THE QUEEN'S CONJUROR: The Life and Magic of John Dee
By Benjamin Woolley, published by Flamingo (HarperCollins) at £7.99. xxxpp. ISBN: 0-00-655202-1 (Reviewed by Brian Hoggard)
Many of you will have heard or read about John Dee before as he is something of a legend in the world of magic and the occult. He is variously regarded as England's Faust (with some justification), an excellent astrologer, a spy, a necromancer and a wizard. In fact all of these are true to varying degrees and much else besides, and in this book the amazing life of ‘Dr Dee' as he was often known is brilliantly told.
John Dee was born in 1527 and died in 1608-9. During his life he was a high profile scholar of the world and our place in it. His range of interests was not limited by any academic or religious paradigms (although he did believe in an ultimate God) and he was thorough in his research into the writings of past philosophers and free-thinkers. He was an avid bibliophile, collecting rare and important works from throughout Europe and placing them in his world-class library at Mortlake. He was married three times, fathered several children and travelled extensively in Europe seeking out knowledge whether in books or in the minds of the 16th century's greatest scientists and alchemists. In addition to all of this, he used ‘skryers', or mediums, to communicate with angels in order to find the true language of God and bring about a new world order. All of this while apparently being engaged on intelligence missions for the Court of Elizabeth!
The bits that most people focus on are the ‘skrying' periods of his life although this wasn't the only important thing he was involved in. He was passionately committed to furthering England's interests in the world and actively promoted ideas related to creating an Empire, one of the first to do so in print. He was probably the most learned cartographer, geographer and astronomer in England throughout most of the 16th century and contributed enormously to the work of our famous seafaring explorers. He also had a good knowledge of mechanics and during the performance of a play he wrote literally caused a giant beetle to fly, to the astonishment of the audience – no-one is sure how he managed this incredible stage stunt. He was also a famed astrologer to the monarchy, providing them with important dates for ceremonial occasions and personal consultations where permitted. Simply put, this man had an enormous thirst for knowledge about the world, the stars, religion and spirituality that was equalled by his ability to digest everything he came across. He was widely regarded as a giant in intellectual circles. Yet through all of this he sought only a modest living, desiring only enough so that he could live comfortably whilst maintaining his studies and researches and such was his fate that he usually got slightly less than he needed financially speaking.
Now to the skrying bit. Dee appears to have become fascinated by language, meanings within language, and ciphers. During his researches into the Hebrew language and it's multiple levels of interpretation whereby each word has a meaning, each letter has a meaning, a number, a composite value and numerous other resonances he also learned about the fabled language of Adam. The first true language – the lost language of God. In order to find it he set about attempting to communicate with angels using ‘skryers' or mediums. The one he had most success with was Edward Kelly. Kelly was an unstable character who appears to have somehow won the complete confidence of Dee. They would sit together and Dee would ask questions of the angels who would then answer and recommend courses of action which would ultimately (it was hoped) lead to the rediscovery of the earliest language. At times these angels would dictate squares filled with numbers which they were told were the raw material for finding this true language. At other times these angels would relate information about what was happening far away or they might make predictions about the future. Many of these turned out to be correct, affirming to Dee that, despite Kelly's shortcomings as a person, these visions of angels were accurate and worth pursuing. The dictation of the numerical tables and advice about what course of action to take led Dee, Kelly and their families on a long tour through eastern Europe to impart advice to various monarchs and leaders which would hopefully pave the way for the new age which had been foretold. The tables comprising the ‘raw material' of the language have not yet been satisfactorily decoded, although Dee hinted that he had begun to understand them in his own lifetime. What an amazing story this is! – and I'm not going to spoil it by telling you everything here!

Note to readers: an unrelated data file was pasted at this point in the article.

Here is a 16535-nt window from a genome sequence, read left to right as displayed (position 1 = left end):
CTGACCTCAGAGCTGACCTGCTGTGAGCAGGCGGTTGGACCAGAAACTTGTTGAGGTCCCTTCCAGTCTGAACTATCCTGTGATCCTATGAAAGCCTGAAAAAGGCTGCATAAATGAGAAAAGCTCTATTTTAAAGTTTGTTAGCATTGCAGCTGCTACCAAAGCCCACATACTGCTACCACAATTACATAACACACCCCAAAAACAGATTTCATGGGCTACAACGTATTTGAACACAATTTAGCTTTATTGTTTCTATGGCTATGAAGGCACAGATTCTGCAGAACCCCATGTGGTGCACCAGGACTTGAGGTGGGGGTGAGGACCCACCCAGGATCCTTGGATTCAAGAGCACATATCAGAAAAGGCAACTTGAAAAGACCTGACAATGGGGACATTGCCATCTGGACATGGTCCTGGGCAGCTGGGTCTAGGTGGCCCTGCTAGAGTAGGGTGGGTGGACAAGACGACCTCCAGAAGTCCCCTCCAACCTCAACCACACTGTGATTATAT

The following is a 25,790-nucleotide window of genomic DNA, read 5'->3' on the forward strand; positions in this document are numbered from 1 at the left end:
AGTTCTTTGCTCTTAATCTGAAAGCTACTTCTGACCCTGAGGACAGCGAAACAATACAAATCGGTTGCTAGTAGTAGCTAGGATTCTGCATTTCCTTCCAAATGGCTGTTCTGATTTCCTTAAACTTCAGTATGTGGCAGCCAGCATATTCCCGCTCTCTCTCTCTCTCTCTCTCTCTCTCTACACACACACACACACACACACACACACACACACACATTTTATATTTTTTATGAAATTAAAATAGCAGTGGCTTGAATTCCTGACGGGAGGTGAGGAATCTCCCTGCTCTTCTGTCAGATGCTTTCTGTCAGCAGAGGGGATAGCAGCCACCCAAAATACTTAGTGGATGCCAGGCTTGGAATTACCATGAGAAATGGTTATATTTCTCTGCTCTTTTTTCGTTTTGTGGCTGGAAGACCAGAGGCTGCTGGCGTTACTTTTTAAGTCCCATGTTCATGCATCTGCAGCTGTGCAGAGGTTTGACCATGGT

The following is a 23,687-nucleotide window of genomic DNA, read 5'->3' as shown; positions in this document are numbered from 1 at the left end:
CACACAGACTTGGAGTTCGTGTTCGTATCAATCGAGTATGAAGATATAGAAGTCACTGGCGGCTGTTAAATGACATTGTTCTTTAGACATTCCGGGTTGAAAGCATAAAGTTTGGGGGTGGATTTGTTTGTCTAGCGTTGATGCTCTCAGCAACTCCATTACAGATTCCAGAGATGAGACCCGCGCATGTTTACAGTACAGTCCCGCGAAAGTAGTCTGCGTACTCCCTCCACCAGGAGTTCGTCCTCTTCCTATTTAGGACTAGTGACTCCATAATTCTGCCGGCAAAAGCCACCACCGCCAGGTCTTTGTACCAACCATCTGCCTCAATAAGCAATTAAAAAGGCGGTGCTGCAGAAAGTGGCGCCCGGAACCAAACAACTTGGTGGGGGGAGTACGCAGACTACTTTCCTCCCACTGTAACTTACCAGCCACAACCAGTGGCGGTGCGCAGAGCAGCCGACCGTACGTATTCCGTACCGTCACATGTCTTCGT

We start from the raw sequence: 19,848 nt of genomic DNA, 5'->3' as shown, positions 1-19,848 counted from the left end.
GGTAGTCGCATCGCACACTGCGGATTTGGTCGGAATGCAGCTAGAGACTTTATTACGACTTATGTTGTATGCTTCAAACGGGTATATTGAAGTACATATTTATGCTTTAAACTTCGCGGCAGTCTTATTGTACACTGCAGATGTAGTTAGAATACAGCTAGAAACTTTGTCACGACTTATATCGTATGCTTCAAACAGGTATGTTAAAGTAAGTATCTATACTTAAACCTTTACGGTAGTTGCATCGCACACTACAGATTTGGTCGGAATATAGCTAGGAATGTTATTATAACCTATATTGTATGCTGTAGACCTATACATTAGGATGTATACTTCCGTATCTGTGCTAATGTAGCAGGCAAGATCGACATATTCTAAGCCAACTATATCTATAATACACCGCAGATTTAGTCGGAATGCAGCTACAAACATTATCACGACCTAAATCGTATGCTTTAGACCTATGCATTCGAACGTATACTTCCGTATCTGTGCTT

This book by Benjamin Woolley is a gripping read in many ways. It provides great detail about the lives of many of the famous and not-so-famous people involved and the nature of 16th century Europe without losing sight of the main thrust of the story – Dee's fascinating biography. This must be one of the best books I have ever read about the early modern period and I couldn't put it down. Lately there seems to have been a few highly readable yet historically accurate books dealing with witchcraft and magic in the early modern period but I think I would put this one at the top of the pile. This book is very good value for money as a £7.99 paperback. Buy it now.